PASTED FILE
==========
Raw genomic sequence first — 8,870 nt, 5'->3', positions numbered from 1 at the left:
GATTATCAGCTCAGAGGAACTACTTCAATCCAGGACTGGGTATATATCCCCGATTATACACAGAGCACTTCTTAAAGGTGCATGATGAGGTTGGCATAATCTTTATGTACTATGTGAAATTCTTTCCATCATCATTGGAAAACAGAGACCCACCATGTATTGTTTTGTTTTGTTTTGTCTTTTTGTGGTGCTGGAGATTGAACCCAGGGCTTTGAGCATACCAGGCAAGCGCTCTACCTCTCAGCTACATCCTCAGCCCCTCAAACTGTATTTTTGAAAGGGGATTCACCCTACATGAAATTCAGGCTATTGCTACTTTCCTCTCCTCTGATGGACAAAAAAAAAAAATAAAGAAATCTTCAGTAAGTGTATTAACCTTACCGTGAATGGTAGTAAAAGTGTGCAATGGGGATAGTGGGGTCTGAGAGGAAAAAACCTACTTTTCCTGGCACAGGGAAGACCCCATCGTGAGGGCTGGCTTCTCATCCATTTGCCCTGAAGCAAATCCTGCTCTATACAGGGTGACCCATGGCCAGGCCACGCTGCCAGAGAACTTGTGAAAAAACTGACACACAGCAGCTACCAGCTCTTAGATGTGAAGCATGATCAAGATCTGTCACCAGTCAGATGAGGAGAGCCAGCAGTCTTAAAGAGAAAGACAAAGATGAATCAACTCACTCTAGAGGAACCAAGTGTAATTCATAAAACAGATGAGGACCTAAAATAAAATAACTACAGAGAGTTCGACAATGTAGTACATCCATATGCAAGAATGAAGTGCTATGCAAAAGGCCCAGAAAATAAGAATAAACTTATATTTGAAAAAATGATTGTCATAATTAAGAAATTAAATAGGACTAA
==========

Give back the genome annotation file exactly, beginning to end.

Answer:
Raw genomic sequence first — 8,870 nt, 5'->3', positions numbered from 1 at the left:
GATTATCAGCTCAGAGGAACTACTTCAATCCAGGACTGGGTATATATCCCCGATTATACACAGAGCACTTCTTAAAGGTGCATGATGAGGTTGGCATAATCTTTATGTACTATGTGAAATTCTTTCCATCATCATTGGAAAACAGAGACCCACCATGTATTGTTTTGTTTTGTTTTGTCTTTTTGTGGTGCTGGAGATTGAACCCAGGGCTTTGAGCATACCAGGCAAGCGCTCTACCTCTCAGCTACATCCTCAGCCCCTCAAACTGTATTTTTGAAAGGGGATTCACCCTACATGAAATTCAGGCTATTGCTACTTTCCTCTCCTCTGATGGACAAAAAAAAAAAATAAAGAAATCTTCAGTAAGTGTATTAACCTTACCGTGAATGGTAGTAAAAGTGTGCAATGGGGATAGTGGGGTCTGAGAGGAAAAAACCTACTTTTCCTGGCACAGGGAAGACCCCATCGTGAGGGCTGGCTTCTCATCCATTTGCCCTGAAGCAAATCCTGCTCTATACAGGGTGACCCATGGCCAGGCCACGCTGCCAGAGAACTTGTGAAAAAACTGACACACAGCAGCTACCAGCTCTTAGATGTGAAGCATGATCAAGATCTGTCACCAGTCAGATGAGGAGAGCCAGCAGTCTTAAAGAGAAAGACAAAGATGAATCAACTCACTCTAGAGGAACCAAGTGTAATTCATAAAACAGATGAGGACCTAAAATAAAATAACTACAGAGAGTTCGACAATGTAGTACATCCATATGCAAGAATGAAGTGCTATGCAAAAGGCCCAGAAAATAAGAATAAACTTATATTTGAAAAAATGATTGTCATAATTAAGAAATTAAATAGGACTAA